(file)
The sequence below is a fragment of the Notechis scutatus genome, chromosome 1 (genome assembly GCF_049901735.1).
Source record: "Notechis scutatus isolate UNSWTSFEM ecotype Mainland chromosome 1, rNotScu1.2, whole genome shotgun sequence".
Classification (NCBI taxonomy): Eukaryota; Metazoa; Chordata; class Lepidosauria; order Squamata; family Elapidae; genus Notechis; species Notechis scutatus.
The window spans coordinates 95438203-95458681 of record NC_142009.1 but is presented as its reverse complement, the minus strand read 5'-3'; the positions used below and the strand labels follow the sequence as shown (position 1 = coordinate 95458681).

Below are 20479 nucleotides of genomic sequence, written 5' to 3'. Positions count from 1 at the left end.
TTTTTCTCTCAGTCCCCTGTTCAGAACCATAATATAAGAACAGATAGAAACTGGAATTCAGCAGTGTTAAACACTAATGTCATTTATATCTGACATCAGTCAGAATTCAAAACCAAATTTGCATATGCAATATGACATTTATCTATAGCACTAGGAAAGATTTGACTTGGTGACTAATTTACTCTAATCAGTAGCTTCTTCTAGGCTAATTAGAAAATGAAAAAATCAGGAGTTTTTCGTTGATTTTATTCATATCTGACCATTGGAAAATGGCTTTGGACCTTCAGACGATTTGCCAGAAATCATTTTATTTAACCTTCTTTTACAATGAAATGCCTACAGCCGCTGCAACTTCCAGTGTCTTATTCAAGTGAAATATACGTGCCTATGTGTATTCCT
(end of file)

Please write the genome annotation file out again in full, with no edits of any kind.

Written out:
The sequence below is a fragment of the Notechis scutatus genome, chromosome 1 (genome assembly GCF_049901735.1).
Source record: "Notechis scutatus isolate UNSWTSFEM ecotype Mainland chromosome 1, rNotScu1.2, whole genome shotgun sequence".
Classification (NCBI taxonomy): Eukaryota; Metazoa; Chordata; class Lepidosauria; order Squamata; family Elapidae; genus Notechis; species Notechis scutatus.
The window spans coordinates 95438203-95458681 of record NC_142009.1 but is presented as its reverse complement, the minus strand read 5'-3'; the positions used below and the strand labels follow the sequence as shown (position 1 = coordinate 95458681).

Below are 20479 nucleotides of genomic sequence, written 5' to 3'. Positions count from 1 at the left end.
TTTTTCTCTCAGTCCCCTGTTCAGAACCATAATATAAGAACAGATAGAAACTGGAATTCAGCAGTGTTAAACACTAATGTCATTTATATCTGACATCAGTCAGAATTCAAAACCAAATTTGCATATGCAATATGACATTTATCTATAGCACTAGGAAAGATTTGACTTGGTGACTAATTTACTCTAATCAGTAGCTTCTTCTAGGCTAATTAGAAAATGAAAAAATCAGGAGTTTTTCGTTGATTTTATTCATATCTGACCATTGGAAAATGGCTTTGGACCTTCAGACGATTTGCCAGAAATCATTTTATTTAACCTTCTTTTACAATGAAATGCCTACAGCCGCTGCAACTTCCAGTGTCTTATTCAAGTGAAATATACGTGCCTATGTGTATTCCT